New Talladega rules package could lead to unpredictable race

TALLADEGA, AL - APRIL 26: Joey Logano, driver of the #22 MoneyLion Ford, leads a pack of cars during practice for the Monster Energy NASCAR Cup Series GEICO 500 at Talladega Superspeedway on April 26, 2019 in Talladega, Alabama. (Photo by Jared C. Tilton/Getty Images)

If there appeared an unmistakable air of confidence about Joey Logano as he met with the media Friday afternoon at Talladega Superspeedway, he has certainly earned it.

The defending winner of Sunday’s GEICO 500 (2 p.m. ET, FOX, MRN, SiriusXM NASCAR Radio) and Penske Racing teammate Brad Keselowski have eight wins combined at Talladega. In all, Fords have captured the last seven Talladega checkered flags.

Still, however, the reigning Monster Energy NASCAR Cup champion has arrived in the Alabama foothills unsure of what exactly to expect this weekend in this unique brand of superspeedway racing on the 2.66-mile track.

“I don’t know how the draft is going to work this weekend,’’ Logano allowed with a smile. “I do feel like as far as the bump-draft, that is something that I have worked on a lot in the Xfinity car or even when we did tandem (in Cup), I feel I was able to do a good job a being able to latch on and stay attached for a long time when we were able to do that.

“I kind of hope it gets to that point because I feel like it falls into a strength of mine. We will have to wait and see. I think this practice will be interesting to see if anyone can lock on to bumpers and fog aster. With that big spoiler, there are so many what-ifs that we don’t really know.’’

Last spring, Logano led a race best 70 of the 188 laps en route to his third Talladega victory. He won in the Fall of 2016 and also in the Fall of 2015 – contributing three trophies to Penske Racing’s five-win mastery in the last seven races at the track. His 210 laps led in that time is second only to his teammate Keselowski’s 216 laps out front. Together those two alone have paced the field 54 percent of the time during this Ford victory stretch.

But with new engine and body rules in place for this weekend’s Talladega 500-miler, there are more unknowns than usual even at one of the series’ already most unpredictable venues. Like so many of his competitors, Logano insisted practice will be more important than past years. As is so often the case, however, he isn’t sure who will be willing to show their hand before the race.

“I think we will get a general idea in practice,’’ Logano said. “Who knows how many cars are going to want to go out there and draft and what they are going to need.

“Whether teams or OEMs (manufacturers) go out together or everyone goes, sometimes you just don’t’ know until practice starts how it will play out. I would assume there will be a decent size group of cars learning what they need.’’

Logano didn’t seem overly concerned about a shift in strategy among drivers or teams or manufacturers as the entire field experiences a new technical dynamic this week – especially with the amazing pace his Penske team has shown up front. And that extends through the Ford camp. Last October, Stewart-Haas Racing’s Aric Almirola led a Ford 1-2-3 sweep in the Talladega Playoff race. Five of the top 10 cars were Fords.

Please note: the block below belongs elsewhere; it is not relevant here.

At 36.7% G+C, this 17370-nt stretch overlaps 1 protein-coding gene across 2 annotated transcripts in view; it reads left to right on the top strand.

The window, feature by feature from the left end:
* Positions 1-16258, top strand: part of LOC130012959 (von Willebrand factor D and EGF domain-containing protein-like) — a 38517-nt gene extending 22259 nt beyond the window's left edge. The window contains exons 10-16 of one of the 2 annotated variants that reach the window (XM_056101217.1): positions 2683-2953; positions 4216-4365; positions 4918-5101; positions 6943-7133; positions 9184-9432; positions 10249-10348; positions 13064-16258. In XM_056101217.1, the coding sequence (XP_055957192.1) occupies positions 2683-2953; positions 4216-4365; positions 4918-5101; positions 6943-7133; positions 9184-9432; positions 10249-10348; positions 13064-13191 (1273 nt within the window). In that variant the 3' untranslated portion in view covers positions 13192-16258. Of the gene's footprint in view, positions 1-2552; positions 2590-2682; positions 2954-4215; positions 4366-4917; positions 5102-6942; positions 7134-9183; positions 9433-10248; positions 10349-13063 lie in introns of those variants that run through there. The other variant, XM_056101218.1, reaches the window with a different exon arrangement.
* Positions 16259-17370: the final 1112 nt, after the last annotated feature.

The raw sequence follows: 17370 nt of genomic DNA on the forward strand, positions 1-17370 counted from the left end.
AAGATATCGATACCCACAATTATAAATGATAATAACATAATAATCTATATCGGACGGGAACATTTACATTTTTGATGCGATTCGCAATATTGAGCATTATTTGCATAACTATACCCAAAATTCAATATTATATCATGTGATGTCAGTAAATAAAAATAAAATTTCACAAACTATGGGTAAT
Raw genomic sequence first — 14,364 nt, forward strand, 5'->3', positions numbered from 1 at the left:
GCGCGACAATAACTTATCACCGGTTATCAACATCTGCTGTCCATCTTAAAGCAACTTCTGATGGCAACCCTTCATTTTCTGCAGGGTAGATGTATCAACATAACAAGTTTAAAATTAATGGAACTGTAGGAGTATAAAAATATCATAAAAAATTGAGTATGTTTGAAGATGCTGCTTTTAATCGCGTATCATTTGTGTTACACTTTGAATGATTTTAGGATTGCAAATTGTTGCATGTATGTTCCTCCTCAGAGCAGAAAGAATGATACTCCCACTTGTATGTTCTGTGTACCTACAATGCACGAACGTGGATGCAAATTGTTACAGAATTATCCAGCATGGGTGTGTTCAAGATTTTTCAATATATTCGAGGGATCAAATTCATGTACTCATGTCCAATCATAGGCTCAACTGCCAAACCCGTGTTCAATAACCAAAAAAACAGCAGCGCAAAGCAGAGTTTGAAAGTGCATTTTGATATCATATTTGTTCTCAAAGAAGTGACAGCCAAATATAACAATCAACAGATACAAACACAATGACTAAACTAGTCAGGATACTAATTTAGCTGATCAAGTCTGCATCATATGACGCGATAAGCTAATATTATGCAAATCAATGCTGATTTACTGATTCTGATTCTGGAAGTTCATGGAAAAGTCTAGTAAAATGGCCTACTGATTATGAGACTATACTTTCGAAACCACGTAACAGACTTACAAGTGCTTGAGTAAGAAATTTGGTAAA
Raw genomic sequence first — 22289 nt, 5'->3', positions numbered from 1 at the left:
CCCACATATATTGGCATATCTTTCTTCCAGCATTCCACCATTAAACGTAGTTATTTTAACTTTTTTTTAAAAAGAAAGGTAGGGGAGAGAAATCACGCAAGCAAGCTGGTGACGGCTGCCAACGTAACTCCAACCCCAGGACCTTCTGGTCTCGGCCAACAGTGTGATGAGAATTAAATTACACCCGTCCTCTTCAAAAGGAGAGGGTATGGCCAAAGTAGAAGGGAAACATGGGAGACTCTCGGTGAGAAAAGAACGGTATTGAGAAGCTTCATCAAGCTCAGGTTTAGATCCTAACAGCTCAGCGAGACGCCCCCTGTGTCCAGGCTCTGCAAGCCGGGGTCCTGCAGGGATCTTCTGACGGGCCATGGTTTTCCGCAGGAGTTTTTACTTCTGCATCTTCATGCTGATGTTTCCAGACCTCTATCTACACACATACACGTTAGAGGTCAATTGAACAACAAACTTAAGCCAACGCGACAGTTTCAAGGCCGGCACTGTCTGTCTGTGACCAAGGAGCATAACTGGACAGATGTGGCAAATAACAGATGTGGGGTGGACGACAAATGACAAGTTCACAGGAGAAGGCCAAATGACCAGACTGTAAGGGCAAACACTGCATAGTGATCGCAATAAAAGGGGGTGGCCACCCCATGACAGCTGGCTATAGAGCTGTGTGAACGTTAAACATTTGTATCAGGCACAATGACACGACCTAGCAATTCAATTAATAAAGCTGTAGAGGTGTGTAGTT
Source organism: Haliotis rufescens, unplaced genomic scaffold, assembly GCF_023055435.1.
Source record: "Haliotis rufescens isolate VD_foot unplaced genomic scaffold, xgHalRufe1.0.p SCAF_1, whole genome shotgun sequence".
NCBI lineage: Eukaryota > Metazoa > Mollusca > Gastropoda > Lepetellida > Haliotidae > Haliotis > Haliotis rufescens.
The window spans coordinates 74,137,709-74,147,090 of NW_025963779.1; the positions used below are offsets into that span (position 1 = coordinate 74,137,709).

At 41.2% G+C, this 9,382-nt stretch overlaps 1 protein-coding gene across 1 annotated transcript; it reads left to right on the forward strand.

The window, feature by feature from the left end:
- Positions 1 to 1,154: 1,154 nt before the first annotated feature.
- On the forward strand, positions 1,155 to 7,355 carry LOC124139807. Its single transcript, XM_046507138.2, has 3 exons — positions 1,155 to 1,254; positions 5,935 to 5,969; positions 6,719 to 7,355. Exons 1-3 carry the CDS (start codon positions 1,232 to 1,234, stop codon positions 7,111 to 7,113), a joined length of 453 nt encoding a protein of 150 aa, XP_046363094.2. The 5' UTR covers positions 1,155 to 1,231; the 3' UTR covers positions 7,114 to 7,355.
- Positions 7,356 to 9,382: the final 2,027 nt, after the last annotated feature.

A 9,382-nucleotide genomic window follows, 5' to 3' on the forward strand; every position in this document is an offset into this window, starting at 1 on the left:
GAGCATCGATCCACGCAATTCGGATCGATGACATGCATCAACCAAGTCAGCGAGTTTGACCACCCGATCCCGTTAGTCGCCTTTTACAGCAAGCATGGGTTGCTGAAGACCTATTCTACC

Logano conceded he was unsure whether this weekend’s event would be a matter of teams and makes. But that is so often the case in restrictor plate racing.

“I kind of think the political game – if you want to call it that – is part of the competition,’’ Logano said. “It is part of the fun of it. You are going to need help to be able to overcome other cars. To be able to beat other cars and other teams you have to work together now.

“The draft has changed so much over the last few years. Because of Toyota, they started it when we went to Daytona in the 500 and they kicked everyone’s butt because they were selfless and stayed together. We have taken that model and tried to make it better with working together and we have found success because of that. It is part of the games now.’’

With a victory this year at Las Vegas and a pair of runner-up finishes – including at the series last race at Richmond Raceway – Logano has positioned himself well for another title run. He is ranked second in the standings, 20 points behind three-time race winner Kyle Busch and 14 points ahead of Busch’s teammate, Daytona 500 winner Denny Hamlin. He is one of only five winners through the season’s opening nine races and would love to join the multi-win elite such as Busch, two-time winner Hamlin and his two-time winning teammate Keselowski.

So his realistic expectation for Sunday? After all the discussion, debate and anticipation, it’s not much different than any other year.

“It is just trying to expect the unexpected,’’ Logano said. “You try to prepare yourself and look back at notes and look at stuff from recent events and honestly, I think a lot of the prep work that you typically do maybe just gets shifted to Friday night and Saturday night. You don’t know.

“You don’t want to overload yourself with races and not know what is going on. For me, at least, it is probably better for me to figure out what we have here first and then kind of study and add to the strategy of what we need from there.”

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